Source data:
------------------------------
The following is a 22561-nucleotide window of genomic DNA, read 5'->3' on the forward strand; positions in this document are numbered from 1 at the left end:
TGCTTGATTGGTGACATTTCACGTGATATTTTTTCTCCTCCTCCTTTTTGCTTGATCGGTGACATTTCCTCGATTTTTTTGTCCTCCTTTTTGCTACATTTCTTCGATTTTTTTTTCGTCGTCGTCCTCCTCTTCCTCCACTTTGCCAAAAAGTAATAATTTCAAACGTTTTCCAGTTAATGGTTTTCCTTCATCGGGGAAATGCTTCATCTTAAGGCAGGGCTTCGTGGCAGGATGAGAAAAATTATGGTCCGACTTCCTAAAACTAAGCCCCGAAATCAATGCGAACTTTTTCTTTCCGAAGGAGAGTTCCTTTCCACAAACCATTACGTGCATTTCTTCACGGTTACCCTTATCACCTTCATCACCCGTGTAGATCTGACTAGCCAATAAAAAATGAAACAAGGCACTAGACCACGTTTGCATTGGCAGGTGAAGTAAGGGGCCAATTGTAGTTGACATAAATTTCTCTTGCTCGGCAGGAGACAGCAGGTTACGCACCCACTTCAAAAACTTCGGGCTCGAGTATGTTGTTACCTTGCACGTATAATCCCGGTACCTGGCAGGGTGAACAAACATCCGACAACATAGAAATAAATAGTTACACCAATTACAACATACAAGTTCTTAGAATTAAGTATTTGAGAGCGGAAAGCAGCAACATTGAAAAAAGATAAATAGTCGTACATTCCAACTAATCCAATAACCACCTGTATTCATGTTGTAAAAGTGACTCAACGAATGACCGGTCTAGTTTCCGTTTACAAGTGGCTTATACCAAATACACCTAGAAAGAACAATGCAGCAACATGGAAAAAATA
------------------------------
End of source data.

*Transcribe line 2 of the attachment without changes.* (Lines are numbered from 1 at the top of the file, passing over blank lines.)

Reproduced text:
TGCTTGATTGGTGACATTTCACGTGATATTTTTTCTCCTCCTCCTTTTTGCTTGATCGGTGACATTTCCTCGATTTTTTTGTCCTCCTTTTTGCTACATTTCTTCGATTTTTTTTTCGTCGTCGTCCTCCTCTTCCTCCACTTTGCCAAAAAGTAATAATTTCAAACGTTTTCCAGTTAATGGTTTTCCTTCATCGGGGAAATGCTTCATCTTAAGGCAGGGCTTCGTGGCAGGATGAGAAAAATTATGGTCCGACTTCCTAAAACTAAGCCCCGAAATCAATGCGAACTTTTTCTTTCCGAAGGAGAGTTCCTTTCCACAAACCATTACGTGCATTTCTTCACGGTTACCCTTATCACCTTCATCACCCGTGTAGATCTGACTAGCCAATAAAAAATGAAACAAGGCACTAGACCACGTTTGCATTGGCAGGTGAAGTAAGGGGCCAATTGTAGTTGACATAAATTTCTCTTGCTCGGCAGGAGACAGCAGGTTACGCACCCACTTCAAAAACTTCGGGCTCGAGTATGTTGTTACCTTGCACGTATAATCCCGGTACCTGGCAGGGTGAACAAACATCCGACAACATAGAAATAAATAGTTACACCAATTACAACATACAAGTTCTTAGAATTAAGTATTTGAGAGCGGAAAGCAGCAACATTGAAAAAAGATAAATAGTCGTACATTCCAACTAATCCAATAACCACCTGTATTCATGTTGTAAAAGTGACTCAACGAATGACCGGTCTAGTTTCCGTTTACAAGTGGCTTATACCAAATACACCTAGAAAGAACAATGCAGCAACATGGAAAAAATA